Wednesday, September 5, 2007

I've Got Ooma - Call Me!

About 6 weeks ago, Ooma had a rather eventful launch, and generated some very lively debate among the blogerati and mainstream press as well. I said my piece, and felt I was being pretty balanced and fair compared how others were reacting.

Anyhow, the proof is in the pudding, and I can finally say that I've had a chance to live with Ooma for a bit, and would like to share my experiences with you. There's no substitute for trying out the service to provide a fair assessment, and while I previously had the benefit of a detailed briefing before Ooma's launch, I'm now using it first hand.

As an aside, I have to tell you this wasn't easy to arrange. Being in Canada always seems to present challenges for U.S. companies, and Ooma was no exception. The service is really only set up right now for the U.S. market, so we had to make some adjustments to provision the service for me, as well as to register online. That delayed things quite a bit, but I have it all working now, so here you go.

I'm not going to rehash what Ooma is and is not - that's another conversation. Basically, Ooma is a product, not a service. You buy their box - one-time purchase - and you keep your existing phone line. There is an Ooma "network" for routing calls over VoIP, but you don't pay for that. So, you get the best of both worlds - the reliability, 411, 911, etc. of PSTN, and the cost efficiencies of VoIP. In time, Ooma will provide feature richness too, but not yet.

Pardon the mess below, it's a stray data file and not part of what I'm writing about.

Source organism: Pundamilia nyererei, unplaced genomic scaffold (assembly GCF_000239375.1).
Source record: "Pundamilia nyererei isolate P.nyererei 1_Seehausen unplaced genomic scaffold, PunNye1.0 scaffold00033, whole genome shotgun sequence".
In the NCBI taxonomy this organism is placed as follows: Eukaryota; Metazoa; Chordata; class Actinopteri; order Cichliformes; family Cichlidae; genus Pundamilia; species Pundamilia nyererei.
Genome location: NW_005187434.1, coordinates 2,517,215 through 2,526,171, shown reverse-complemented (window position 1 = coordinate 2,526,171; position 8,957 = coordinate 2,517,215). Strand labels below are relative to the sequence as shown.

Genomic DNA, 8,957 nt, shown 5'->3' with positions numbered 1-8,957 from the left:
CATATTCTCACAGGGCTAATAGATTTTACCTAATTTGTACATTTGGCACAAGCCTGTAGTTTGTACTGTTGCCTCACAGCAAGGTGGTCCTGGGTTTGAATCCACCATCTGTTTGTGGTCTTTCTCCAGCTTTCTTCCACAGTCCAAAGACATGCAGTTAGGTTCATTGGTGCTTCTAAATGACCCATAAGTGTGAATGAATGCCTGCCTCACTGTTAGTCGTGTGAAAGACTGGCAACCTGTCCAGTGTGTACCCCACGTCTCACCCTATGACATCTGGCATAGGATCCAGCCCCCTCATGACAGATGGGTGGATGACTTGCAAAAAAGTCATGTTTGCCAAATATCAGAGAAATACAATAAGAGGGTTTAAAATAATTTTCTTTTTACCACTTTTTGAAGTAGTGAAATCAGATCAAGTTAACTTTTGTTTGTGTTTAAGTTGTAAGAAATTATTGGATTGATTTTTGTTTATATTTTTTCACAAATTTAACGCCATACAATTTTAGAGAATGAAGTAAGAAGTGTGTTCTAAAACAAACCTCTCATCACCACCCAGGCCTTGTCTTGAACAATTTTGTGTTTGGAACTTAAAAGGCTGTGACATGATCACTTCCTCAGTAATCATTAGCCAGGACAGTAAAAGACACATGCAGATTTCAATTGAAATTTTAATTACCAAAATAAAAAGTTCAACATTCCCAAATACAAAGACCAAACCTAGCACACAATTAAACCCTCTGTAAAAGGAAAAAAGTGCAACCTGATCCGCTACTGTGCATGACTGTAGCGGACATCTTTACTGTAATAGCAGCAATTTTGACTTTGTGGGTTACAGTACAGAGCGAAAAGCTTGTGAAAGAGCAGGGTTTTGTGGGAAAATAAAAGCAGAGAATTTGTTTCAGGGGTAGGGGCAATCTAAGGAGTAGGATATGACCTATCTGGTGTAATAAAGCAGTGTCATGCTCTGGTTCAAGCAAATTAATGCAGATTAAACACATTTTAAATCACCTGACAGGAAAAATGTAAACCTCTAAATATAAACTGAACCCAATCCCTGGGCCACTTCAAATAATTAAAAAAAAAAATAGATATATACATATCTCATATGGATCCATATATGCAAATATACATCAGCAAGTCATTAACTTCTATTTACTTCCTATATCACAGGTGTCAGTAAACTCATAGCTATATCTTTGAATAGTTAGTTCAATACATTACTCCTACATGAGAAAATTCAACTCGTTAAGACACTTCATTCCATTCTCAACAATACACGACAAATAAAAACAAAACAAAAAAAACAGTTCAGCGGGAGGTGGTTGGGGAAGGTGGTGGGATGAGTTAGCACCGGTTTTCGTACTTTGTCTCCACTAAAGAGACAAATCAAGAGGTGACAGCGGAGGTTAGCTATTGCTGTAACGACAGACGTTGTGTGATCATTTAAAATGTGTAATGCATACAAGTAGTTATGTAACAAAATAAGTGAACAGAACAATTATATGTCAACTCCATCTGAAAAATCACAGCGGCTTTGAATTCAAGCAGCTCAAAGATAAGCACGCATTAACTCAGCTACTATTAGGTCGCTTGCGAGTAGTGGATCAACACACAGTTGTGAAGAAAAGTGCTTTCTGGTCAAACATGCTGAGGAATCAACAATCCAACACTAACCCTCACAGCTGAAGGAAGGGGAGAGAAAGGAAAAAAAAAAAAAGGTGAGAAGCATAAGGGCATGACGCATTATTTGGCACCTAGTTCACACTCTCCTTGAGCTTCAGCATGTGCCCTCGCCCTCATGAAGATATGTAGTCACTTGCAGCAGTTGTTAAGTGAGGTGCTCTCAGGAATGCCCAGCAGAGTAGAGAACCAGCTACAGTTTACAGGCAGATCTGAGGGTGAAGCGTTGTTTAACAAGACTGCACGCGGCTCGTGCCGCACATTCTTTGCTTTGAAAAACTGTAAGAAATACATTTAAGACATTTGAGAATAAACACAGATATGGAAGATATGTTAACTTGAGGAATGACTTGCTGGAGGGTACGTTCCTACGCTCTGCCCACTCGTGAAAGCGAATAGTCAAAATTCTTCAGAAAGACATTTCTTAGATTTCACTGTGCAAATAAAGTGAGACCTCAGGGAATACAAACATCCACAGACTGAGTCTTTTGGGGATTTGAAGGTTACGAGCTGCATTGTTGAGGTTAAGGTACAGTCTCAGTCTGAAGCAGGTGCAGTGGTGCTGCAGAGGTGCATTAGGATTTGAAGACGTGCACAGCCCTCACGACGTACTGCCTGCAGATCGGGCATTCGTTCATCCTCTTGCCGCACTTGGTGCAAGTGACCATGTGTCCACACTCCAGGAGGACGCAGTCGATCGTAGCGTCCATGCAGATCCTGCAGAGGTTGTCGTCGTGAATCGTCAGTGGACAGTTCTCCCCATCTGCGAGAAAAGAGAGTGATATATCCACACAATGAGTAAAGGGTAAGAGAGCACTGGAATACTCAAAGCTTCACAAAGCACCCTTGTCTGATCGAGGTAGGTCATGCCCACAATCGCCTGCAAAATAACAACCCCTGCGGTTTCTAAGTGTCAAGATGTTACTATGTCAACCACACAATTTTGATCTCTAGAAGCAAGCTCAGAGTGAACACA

So, once you get by the idea that Ooma is a product, it's pretty straightforward. You get the box - the Hub - a sleek ATA that looks more like an answering machine than a broadband adapter (actually,that's what it is) - then you connect it to your router and your home phone, and you're done. That's a good thing in some ways, but as I'll explain shortly, not-so-good in other ways.

Enough preamble. Here's what I really like about Ooma...

- Love the name - as intended - Ooma sounds soothing. Any word with lots of vowels will do that, and that's a good thing in a market full of noise, hype and me-too offerings. The flipside is that Ooma can mean whatever you want it to mean - sort of like Skype. Problem is if you don't establish a strong brand identity right away, the name doesn't register much meaning. That's not good, as it weakens your brand and you waste a lot time trying to explain it to people over and over.

- It's a product - not a service. Had a good chat with Andrew Frame, their CEO, about this, and I agree. It's a different approach to the market, and the idea is that it's supposed to be easier for the public to grasp. Products are tangible, services are not. Remember, Ooma is a mass-market offering - it's not for early adopters. When you buy Ooma, you're buying a box, and that's what you get when the courier arrives at your door. As Andrew pointed out to me, when you order Vonage, guess what? You get a box. You've bought a service from them, but you still end up getting a physical product. Some people are bound to find that confusing. I agree with Andrew on this point - but I'm still not so sure the mass market is ready to think of telephony as a product. Time will tell.

- The packaging - it's great (photo below). Very slick, very sleek, very Apple. No doubt, Ooma has stolen a page or two from the Apple book of consumer marketing - good idea. The whole look and feel screams iPod - you can't help but get a sense of anticipation when you see the boxes and look inside.